You no doubt have heard the latest temporal-world-shaking announcement from the church: Don’t call yourself Mormon anymore. Don’t proselytize to children of homosexual parents anymore. Don’t call it hometeaching anymore. Don’t go to High Priests Group anymore. The newsworthy announcements seem to flow much more frequently these days (or at least we’re paying attention more). And with them comes the inevitable reaction: “What were they thinking?”
…sometimes followed by something like…
“Really?! This seems so dumb/so unfair/so out of touch/so (name your favorite Laman quote) . Surely I know better than them…and I think everyone should know it.” (Have you heard something like this from a friend or family member? Have you maybe heard something like this from yourself before? It happens…all too often.)
The irony is that the question “What were they thinking?” SHOULD indeed be asked, BUT instead, followed by something like…
“I know this is the Savior’s church and he leads it through his ordained prophets. What would the Savior want me to learn from this? He loves me infinitely and only wants me to experience joy, so what is the blessing he’s extending to me or others through this? And how can I help him do it? How can I be obedient? How can I change myself to be more in line with His will?”
Fortunately, some do this very thing and feel the love and peace that comes with it. Unfortunately, some choose a different path.
A major rift erupted through the church when it was “leaked” (i.e., published as all other Handbook policies but then read by people who wanted to find something to take issue with) that the church would no longer baptize children of same sex parents. Immediately it was assumed by far too many that the church hates gays, that the leaders of the church wanted to punish these deviants, and that hitting them where it hurts most (their kids) was the underhanded way the apostles and the prophet were choosing to scorn and persecute these lascivious sinners. (Cuz that sounds remotely like what apostles and prophets would do.)
Imagine what would have happened though, if they had stopped and listened to the spirit of God rather than the spirit of contention. Imagine if they had considered that maybe the policy was out of respect for the sanctity of the family. Imagine if they considered that this was in fact out of an increase in love and empathy toward same-sex families. Imagine if they simply chose to have the same faith of Adam, who if lived in modern times would have said, “I know not why the policy was established, save the Lord commanded it. And by the way, this thing you call running water is amazing!”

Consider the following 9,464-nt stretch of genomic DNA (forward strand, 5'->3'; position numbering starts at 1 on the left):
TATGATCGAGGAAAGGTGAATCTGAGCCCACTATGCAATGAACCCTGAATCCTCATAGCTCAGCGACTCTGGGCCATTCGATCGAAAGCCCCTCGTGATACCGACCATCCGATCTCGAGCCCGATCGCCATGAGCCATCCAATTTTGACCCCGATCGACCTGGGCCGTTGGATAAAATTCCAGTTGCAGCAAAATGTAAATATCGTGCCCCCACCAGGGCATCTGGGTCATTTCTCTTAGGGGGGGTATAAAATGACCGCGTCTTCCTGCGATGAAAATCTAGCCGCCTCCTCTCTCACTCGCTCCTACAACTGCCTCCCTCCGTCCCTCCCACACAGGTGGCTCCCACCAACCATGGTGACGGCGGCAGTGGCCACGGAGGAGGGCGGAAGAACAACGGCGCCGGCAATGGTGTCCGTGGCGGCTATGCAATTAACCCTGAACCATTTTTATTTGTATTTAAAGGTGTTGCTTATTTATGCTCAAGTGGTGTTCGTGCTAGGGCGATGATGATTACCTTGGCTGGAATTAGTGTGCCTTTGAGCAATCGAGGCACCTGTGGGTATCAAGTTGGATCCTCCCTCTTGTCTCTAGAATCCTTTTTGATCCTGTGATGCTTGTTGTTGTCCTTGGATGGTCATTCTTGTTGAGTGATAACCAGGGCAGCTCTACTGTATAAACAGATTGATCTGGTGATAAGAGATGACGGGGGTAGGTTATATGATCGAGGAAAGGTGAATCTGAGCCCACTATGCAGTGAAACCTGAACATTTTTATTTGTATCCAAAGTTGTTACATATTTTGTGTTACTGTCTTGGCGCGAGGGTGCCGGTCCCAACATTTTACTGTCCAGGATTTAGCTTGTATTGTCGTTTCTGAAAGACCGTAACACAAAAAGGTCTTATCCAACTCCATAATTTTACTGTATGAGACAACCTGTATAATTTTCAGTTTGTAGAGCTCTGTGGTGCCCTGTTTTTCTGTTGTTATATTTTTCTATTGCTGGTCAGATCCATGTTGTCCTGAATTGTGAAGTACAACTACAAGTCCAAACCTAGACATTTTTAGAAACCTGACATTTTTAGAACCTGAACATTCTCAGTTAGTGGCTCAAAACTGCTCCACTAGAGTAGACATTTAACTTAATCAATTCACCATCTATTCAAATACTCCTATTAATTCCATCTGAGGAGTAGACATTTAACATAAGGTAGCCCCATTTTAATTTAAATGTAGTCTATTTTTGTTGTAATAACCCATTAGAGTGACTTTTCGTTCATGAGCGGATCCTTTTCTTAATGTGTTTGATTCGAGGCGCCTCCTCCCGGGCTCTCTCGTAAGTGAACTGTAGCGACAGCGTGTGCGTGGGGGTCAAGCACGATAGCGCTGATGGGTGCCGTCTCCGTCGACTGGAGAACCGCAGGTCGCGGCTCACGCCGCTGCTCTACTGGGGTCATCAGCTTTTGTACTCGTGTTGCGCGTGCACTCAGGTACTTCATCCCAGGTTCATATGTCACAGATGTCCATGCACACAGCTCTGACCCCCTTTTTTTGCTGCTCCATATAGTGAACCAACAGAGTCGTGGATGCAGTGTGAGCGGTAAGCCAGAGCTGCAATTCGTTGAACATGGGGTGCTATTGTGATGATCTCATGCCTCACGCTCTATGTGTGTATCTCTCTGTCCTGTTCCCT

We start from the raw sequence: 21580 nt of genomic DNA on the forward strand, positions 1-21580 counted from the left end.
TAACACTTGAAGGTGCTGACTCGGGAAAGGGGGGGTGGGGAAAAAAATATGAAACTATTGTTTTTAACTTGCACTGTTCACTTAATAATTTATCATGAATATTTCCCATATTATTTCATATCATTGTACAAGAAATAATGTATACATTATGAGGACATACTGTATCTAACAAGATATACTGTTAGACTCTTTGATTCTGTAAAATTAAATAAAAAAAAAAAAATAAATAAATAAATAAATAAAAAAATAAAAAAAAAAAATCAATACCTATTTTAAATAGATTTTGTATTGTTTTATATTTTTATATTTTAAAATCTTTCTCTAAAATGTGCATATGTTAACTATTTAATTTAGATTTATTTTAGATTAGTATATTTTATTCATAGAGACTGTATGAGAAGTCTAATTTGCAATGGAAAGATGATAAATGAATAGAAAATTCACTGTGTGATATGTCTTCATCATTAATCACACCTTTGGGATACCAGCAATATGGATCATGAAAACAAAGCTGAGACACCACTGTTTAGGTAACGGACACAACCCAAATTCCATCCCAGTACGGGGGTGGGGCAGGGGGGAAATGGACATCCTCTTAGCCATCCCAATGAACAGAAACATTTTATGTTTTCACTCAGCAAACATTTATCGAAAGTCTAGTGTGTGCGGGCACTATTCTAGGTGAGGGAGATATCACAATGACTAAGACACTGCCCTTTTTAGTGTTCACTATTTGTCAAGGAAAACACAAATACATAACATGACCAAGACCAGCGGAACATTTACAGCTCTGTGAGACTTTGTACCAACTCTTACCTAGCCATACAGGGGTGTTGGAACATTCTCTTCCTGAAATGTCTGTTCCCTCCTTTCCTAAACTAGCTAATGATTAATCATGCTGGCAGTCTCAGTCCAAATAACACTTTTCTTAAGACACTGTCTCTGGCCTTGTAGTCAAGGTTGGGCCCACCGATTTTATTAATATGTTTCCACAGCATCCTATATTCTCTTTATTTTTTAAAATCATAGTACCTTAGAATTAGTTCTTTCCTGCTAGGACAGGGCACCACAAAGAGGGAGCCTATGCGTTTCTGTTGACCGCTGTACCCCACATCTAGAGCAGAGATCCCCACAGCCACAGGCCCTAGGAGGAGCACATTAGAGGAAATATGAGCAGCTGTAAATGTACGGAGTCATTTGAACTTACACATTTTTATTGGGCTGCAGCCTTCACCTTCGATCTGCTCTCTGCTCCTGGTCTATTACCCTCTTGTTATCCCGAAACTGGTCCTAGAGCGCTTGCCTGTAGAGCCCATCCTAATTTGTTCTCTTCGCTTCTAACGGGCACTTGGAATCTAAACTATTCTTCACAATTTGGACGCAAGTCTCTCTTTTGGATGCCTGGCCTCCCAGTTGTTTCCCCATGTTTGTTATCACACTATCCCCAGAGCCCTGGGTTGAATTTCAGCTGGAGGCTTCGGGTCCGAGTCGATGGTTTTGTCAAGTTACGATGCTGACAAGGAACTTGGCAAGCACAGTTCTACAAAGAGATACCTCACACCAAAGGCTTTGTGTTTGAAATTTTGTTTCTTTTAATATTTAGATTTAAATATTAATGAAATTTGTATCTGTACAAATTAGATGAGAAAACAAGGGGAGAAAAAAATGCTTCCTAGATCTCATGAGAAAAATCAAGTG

The questions we ask lead to the answers we receive. If we ask in contention, our not-so-dear brother Lucifer is going to be more than happy to answer it for us, with his version. If we ask in faith (I.e., faith in the Lord Jesus Christ) our Savior will answer it in truth and peace.
Even something obviously centered in goodness, such as ministering has been met with both sides of the questioning divide. “Why is that the name – that’s kind of long and clunky? How is this any different than hometeaching? It’s about time they got rid of hometeaching!” contrasted by “How can I make my service more holy? What more can I do to serve my assigned families? This is such an inspired revelation that we need at this time!”
Does the question asked change the reality of the thing being questioned? No. Does the question asked affect our own immediate happiness and relationship with the Savior? Yea verily.
As a man thinketh so is he (same goes for you sisters too). It was true thousands of years ago when it was written in Proverbs, and it’s true now. We are what we think. We reap what we sew. We receive the reward only after obedience to the law upon which it is predicated. In other words, it’s our agency to follow His will or follow someone else’s.
The prophets know the way to salvation. We just need to decide if we want to follow it. And it all starts with how we ask for directions.